The decline of church attendance within recent years may have been prompted by the growing frustration within the church body concerning leadership marred by growing numbers of scandals and churches more concerned with entertaining those in the pews than feeding them spiritually.
Emily Michaels is completing her graduate studies at New York Theological Seminary in New York City. When questioned about her opinion concerning the path of the Christian church, she gave a surprising answer. "I really would like to see the church operate in the days of my grandmother. The church has become such a show these days. It operates just as a play on Broadway. You have your production team, singers, musicians, dancers, skits and VP sections. Everything has to happen at a certain time. We give so much time to all of these things but only allow five minutes for the Holy Spirit to appear. What happened to just plain church?"
Cynthia Hartgrove, a Christian who attends a megachurch in New Jersey, shares her sentiment. "I have stopped attending church for that very reason. If I want to be entertained, I can go to a movie. I am not saying that singing and dancing are not permitted but when the choirs perform for the cameras, I have a problem. It takes a lot to get out of bed when your heart is heavy to attend church only to be disappointed because you received nothing in the process."
Some Christians are also concerned that the Christian body is seen as judgmental rather than loving. "We have become so judgmental and stringent in our thinking," says Hartgrove. "We have created an image of God that has him waiting for us to do something wrong so He can zap us where we stand. That is little preaching or collective thought surrounding God' love."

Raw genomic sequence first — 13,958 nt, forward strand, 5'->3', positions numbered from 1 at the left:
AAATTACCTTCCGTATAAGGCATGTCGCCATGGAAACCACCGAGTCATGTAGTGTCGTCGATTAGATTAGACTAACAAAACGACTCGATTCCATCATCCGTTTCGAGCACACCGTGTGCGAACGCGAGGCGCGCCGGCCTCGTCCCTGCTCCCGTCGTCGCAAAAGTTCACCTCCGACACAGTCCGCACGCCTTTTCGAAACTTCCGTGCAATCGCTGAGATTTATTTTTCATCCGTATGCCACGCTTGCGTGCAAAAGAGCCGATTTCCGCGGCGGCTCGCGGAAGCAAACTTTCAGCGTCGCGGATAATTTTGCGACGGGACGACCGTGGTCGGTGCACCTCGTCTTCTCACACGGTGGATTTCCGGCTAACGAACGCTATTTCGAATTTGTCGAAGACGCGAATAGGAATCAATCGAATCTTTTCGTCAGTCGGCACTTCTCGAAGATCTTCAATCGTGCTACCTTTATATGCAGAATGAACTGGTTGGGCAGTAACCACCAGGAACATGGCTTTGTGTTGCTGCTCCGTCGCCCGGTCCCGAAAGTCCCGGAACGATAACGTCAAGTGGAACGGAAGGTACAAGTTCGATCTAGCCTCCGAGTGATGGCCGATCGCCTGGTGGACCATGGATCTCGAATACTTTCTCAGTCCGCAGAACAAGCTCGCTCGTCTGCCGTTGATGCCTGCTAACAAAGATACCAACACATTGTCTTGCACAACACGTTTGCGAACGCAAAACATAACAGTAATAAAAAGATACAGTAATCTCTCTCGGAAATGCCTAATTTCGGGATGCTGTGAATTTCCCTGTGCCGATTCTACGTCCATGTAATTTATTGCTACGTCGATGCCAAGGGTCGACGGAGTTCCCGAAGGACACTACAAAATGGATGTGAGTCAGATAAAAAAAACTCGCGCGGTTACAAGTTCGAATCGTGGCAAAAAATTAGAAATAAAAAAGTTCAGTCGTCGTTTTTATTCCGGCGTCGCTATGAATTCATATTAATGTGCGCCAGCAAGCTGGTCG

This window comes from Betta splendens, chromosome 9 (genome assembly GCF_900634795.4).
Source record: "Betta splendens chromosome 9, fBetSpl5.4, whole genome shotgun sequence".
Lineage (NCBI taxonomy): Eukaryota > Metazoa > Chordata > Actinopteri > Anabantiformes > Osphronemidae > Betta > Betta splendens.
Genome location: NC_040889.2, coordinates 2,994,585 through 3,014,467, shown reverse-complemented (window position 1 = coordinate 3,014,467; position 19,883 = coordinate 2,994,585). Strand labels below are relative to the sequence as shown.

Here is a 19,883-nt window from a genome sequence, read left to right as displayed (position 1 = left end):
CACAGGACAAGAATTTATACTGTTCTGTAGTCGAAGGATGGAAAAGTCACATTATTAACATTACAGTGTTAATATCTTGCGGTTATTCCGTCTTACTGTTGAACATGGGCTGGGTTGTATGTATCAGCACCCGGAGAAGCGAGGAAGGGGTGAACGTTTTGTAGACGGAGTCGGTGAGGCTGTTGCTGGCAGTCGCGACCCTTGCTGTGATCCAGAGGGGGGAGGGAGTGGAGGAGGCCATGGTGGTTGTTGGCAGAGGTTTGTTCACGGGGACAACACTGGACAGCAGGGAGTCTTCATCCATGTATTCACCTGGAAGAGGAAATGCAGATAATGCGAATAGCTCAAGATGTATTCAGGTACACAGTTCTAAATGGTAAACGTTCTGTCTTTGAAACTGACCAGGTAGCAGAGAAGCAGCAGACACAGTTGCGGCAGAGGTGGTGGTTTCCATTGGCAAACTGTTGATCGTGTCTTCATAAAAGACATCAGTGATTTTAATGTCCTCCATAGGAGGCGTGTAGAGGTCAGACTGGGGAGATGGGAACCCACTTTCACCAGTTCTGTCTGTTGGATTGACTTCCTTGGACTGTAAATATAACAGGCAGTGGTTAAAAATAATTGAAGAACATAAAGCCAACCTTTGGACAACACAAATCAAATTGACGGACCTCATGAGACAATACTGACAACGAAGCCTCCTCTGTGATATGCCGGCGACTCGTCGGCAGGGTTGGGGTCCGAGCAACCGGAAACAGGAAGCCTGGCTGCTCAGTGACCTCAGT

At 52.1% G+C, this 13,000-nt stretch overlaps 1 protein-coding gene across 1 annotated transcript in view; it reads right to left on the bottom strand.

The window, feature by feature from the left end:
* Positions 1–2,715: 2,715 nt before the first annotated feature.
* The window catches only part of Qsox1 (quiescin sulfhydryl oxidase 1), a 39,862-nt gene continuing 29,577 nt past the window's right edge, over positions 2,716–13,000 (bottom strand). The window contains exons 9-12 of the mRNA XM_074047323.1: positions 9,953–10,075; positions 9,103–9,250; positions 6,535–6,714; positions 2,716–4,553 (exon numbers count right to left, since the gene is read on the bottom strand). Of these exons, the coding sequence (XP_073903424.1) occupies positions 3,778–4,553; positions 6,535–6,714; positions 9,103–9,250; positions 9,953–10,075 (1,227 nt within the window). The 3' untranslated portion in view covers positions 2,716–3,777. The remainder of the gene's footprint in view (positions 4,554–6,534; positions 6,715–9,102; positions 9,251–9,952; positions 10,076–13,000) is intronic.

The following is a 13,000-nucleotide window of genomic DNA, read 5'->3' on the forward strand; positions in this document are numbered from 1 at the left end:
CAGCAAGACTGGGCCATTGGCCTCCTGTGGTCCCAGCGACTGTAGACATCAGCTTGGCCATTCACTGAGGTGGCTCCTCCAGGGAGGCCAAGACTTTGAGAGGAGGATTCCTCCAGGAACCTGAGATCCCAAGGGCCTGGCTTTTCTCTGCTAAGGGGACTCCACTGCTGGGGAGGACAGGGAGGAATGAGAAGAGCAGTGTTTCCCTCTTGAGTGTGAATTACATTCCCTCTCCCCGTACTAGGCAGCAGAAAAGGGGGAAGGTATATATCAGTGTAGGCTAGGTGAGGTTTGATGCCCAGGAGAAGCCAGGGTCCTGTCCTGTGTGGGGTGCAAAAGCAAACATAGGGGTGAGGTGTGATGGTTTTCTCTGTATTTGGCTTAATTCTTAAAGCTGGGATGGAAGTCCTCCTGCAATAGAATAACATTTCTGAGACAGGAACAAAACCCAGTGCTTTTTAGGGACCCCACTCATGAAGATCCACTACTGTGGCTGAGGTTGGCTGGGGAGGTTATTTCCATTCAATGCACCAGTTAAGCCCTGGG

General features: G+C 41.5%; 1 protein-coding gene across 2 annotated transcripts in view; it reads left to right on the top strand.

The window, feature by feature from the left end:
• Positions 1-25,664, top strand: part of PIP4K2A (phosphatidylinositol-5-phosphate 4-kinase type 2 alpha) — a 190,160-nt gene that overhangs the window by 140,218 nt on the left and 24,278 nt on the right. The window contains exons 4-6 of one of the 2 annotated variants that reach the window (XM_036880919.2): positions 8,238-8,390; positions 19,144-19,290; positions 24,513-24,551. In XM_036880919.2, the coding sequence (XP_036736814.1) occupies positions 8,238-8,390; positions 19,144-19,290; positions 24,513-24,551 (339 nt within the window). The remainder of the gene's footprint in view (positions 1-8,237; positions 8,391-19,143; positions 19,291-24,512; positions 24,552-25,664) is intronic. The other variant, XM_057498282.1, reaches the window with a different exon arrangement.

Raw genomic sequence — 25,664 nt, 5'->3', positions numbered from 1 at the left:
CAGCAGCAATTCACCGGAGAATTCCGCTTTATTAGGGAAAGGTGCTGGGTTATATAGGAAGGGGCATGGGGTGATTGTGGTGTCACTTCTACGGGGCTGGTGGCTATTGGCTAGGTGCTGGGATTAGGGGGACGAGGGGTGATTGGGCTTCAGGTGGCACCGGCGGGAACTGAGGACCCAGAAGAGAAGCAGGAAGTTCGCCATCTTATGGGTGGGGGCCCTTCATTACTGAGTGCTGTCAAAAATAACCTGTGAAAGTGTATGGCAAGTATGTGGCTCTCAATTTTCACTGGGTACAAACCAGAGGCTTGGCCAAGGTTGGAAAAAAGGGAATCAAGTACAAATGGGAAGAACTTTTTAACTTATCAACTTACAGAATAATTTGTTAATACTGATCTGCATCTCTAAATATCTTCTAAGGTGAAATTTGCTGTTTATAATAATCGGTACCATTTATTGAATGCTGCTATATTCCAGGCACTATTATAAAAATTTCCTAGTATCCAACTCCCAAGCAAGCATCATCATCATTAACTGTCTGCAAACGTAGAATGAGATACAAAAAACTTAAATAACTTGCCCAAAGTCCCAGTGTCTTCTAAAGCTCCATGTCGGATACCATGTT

With the rise of atheistic churches and organizations that challenge the authenticity of the Christian message, some Christians believe that they cannot fight this battle because the church is not right within itself.
"There is definitely a great falling away. The world is dealing with so many tough issues right now that this is not the time for the church to not fulfill its purpose," says Michaels. "Young people who have grown up in the church with a grandparent or elder know what church is all about. I am not so sure that this new church is what will sustain us in our lives."
Hartgrove says that church is no longer a place where she can refresh her soul in times of hardship. "So many people are hurting. They come to church to be restored and comforted. Many of us are in financial crisis and dealing with severe issues in our lives. The church no longer serves as a place of refuge but a place of hardship. It feels like there is no spiritual relief.".
Mark Rogers is elder at his church in Philadelphia. He has been saved since the age of five. He is now 72. He has seen the church experience a drastic transformation that he is not sure will be able to measure up to this new wave of free thought thinking. He believes that the church body has sacrificed the gospel for worldly acceptance.
"The Bible says to be of the world, not in the world. In our quest to change with the times, we have let go of traditions and basic teachings to fit what is popular," said Rogers. "We went from congregations of 300 to 30,000. The church has become a business. What is lacking is the pure gospel and the experience of intimacy with the Lord. This is what we are craving, intimacy with God."